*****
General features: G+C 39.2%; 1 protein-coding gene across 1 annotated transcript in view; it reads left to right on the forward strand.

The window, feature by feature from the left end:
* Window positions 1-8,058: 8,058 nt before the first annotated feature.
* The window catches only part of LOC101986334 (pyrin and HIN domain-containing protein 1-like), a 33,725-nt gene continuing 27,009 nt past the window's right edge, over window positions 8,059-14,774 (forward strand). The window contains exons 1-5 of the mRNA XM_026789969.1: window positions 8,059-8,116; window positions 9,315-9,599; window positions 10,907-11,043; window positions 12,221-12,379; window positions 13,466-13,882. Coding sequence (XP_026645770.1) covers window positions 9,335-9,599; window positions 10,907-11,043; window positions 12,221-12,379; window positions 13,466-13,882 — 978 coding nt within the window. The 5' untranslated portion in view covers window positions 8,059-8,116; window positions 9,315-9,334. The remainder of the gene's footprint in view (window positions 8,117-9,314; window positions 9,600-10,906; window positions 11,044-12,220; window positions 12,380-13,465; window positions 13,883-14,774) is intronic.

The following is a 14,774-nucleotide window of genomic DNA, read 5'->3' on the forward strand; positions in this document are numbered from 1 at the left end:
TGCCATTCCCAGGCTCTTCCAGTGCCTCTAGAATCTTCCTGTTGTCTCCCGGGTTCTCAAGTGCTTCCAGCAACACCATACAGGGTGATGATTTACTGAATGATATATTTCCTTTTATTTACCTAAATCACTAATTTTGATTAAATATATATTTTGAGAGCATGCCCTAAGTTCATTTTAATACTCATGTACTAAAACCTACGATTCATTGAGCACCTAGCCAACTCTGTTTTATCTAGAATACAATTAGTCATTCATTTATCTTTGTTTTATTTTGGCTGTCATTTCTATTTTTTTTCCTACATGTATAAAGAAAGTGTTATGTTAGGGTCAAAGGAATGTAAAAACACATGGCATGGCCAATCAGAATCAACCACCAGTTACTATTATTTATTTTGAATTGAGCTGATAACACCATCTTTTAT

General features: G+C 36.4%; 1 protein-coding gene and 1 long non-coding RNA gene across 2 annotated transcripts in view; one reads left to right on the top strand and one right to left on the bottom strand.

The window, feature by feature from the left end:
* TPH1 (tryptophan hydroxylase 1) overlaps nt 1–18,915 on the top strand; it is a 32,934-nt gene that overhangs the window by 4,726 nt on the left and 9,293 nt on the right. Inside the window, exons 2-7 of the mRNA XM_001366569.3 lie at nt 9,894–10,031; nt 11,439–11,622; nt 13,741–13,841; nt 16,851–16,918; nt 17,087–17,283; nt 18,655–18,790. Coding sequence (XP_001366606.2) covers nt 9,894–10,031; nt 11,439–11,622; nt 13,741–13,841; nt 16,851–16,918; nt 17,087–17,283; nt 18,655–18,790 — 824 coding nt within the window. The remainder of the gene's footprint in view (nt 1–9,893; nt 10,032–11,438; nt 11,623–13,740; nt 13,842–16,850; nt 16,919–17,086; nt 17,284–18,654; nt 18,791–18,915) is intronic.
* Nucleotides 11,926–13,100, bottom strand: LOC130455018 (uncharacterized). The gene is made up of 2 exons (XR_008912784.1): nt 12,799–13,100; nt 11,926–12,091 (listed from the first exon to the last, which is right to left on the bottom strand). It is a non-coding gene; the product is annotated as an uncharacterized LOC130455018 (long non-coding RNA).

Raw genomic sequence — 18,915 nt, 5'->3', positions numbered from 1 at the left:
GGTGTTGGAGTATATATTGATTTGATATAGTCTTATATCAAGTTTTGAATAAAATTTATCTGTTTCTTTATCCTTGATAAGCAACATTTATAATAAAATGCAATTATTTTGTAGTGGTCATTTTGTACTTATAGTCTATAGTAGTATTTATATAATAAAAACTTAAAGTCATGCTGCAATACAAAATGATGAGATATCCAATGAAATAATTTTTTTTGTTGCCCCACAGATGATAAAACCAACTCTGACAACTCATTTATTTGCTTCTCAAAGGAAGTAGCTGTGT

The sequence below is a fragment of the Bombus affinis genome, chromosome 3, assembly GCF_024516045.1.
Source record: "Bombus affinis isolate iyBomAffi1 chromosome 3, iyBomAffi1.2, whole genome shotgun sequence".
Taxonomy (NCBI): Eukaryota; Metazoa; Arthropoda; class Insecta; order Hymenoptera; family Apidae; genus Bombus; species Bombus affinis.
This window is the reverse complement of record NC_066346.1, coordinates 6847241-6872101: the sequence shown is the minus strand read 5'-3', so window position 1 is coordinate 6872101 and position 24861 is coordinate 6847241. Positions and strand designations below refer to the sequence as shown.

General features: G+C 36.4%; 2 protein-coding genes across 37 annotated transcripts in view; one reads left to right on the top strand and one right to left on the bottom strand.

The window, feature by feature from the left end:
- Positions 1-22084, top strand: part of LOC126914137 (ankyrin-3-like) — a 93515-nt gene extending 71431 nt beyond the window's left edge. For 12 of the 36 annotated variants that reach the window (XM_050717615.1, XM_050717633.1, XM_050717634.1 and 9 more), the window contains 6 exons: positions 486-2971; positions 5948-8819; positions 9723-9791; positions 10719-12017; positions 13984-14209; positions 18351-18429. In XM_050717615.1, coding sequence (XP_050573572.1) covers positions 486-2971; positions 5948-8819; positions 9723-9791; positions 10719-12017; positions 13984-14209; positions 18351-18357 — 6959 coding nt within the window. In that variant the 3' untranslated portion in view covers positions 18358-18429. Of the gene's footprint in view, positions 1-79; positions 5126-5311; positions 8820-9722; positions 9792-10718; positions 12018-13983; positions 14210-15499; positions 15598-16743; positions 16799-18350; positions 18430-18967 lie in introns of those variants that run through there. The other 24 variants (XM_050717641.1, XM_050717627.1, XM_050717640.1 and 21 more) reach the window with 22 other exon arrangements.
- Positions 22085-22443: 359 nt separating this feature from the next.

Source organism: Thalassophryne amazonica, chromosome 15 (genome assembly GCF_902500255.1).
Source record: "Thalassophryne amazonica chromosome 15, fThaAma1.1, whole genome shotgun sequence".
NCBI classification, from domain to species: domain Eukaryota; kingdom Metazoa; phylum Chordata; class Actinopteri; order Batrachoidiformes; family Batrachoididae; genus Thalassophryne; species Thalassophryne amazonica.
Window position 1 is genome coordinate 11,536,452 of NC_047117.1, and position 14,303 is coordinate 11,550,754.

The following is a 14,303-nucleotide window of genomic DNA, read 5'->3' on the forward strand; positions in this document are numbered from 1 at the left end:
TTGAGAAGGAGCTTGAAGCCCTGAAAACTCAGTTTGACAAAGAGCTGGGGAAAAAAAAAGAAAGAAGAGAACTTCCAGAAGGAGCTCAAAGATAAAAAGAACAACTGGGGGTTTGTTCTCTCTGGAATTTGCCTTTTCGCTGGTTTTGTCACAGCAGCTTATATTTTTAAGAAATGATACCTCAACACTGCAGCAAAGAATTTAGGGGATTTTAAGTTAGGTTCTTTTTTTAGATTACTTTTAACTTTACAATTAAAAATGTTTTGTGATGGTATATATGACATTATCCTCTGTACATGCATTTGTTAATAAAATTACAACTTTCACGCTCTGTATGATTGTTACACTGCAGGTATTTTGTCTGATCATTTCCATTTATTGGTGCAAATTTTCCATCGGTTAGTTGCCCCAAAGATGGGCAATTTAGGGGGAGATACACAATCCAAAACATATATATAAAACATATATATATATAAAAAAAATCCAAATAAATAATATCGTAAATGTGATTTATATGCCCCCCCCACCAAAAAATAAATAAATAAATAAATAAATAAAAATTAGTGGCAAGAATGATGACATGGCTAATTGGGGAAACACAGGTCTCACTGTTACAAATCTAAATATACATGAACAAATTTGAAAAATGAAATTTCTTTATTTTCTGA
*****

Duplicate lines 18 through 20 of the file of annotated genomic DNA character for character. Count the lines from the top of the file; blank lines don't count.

The window, feature by feature from the left end:
- Positions 1-22084, top strand: part of LOC126914137 (ankyrin-3-like) — a 93515-nt gene extending 71431 nt beyond the window's left edge. For 12 of the 36 annotated variants that reach the window (XM_050717615.1, XM_050717633.1, XM_050717634.1 and 9 more), the window contains 6 exons: positions 486-2971; positions 5948-8819; positions 9723-9791; positions 10719-12017; positions 13984-14209; positions 18351-18429. In XM_050717615.1, coding sequence (XP_050573572.1) covers positions 486-2971; positions 5948-8819; positions 9723-9791; positions 10719-12017; positions 13984-14209; positions 18351-18357 — 6959 coding nt within the window. In that variant the 3' untranslated portion in view covers positions 18358-18429. Of the gene's footprint in view, positions 1-79; positions 5126-5311; positions 8820-9722; positions 9792-10718; positions 12018-13983; positions 14210-15499; positions 15598-16743; positions 16799-18350; positions 18430-18967 lie in introns of those variants that run through there. The other 24 variants (XM_050717641.1, XM_050717627.1, XM_050717640.1 and 21 more) reach the window with 22 other exon arrangements.
- Positions 22085-22443: 359 nt separating this feature from the next.